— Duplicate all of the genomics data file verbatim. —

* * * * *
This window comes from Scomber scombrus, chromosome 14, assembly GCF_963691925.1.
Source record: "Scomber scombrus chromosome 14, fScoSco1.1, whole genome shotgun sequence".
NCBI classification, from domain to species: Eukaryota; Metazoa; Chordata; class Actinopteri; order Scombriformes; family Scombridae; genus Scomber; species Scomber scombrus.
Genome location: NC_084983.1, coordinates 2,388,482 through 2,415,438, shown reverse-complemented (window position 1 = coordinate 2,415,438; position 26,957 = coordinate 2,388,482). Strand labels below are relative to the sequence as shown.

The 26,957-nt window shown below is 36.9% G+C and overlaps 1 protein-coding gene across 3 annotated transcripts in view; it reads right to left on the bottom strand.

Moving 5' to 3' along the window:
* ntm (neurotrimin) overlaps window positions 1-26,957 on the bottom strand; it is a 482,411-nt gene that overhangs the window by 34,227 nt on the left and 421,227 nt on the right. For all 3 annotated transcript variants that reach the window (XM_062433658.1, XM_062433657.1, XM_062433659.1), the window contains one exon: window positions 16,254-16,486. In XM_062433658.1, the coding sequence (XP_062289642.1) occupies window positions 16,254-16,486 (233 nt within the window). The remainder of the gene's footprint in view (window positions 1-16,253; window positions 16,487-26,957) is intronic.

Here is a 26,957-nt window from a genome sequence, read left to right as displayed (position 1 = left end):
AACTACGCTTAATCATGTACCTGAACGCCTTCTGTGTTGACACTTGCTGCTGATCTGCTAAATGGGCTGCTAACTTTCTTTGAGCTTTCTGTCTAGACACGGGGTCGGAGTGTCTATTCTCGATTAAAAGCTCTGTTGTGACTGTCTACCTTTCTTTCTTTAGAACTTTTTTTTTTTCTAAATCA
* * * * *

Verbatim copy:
This window comes from Scomber scombrus, chromosome 14, assembly GCF_963691925.1.
Source record: "Scomber scombrus chromosome 14, fScoSco1.1, whole genome shotgun sequence".
NCBI classification, from domain to species: Eukaryota; Metazoa; Chordata; class Actinopteri; order Scombriformes; family Scombridae; genus Scomber; species Scomber scombrus.
Genome location: NC_084983.1, coordinates 2,388,482 through 2,415,438, shown reverse-complemented (window position 1 = coordinate 2,415,438; position 26,957 = coordinate 2,388,482). Strand labels below are relative to the sequence as shown.

The 26,957-nt window shown below is 36.9% G+C and overlaps 1 protein-coding gene across 3 annotated transcripts in view; it reads right to left on the bottom strand.

Moving 5' to 3' along the window:
* ntm (neurotrimin) overlaps window positions 1-26,957 on the bottom strand; it is a 482,411-nt gene that overhangs the window by 34,227 nt on the left and 421,227 nt on the right. For all 3 annotated transcript variants that reach the window (XM_062433658.1, XM_062433657.1, XM_062433659.1), the window contains one exon: window positions 16,254-16,486. In XM_062433658.1, the coding sequence (XP_062289642.1) occupies window positions 16,254-16,486 (233 nt within the window). The remainder of the gene's footprint in view (window positions 1-16,253; window positions 16,487-26,957) is intronic.

Here is a 26,957-nt window from a genome sequence, read left to right as displayed (position 1 = left end):
AACTACGCTTAATCATGTACCTGAACGCCTTCTGTGTTGACACTTGCTGCTGATCTGCTAAATGGGCTGCTAACTTTCTTTGAGCTTTCTGTCTAGACACGGGGTCGGAGTGTCTATTCTCGATTAAAAGCTCTGTTGTGACTGTCTACCTTTCTTTCTTTAGAACTTTTTTTTTTTCTAAATCA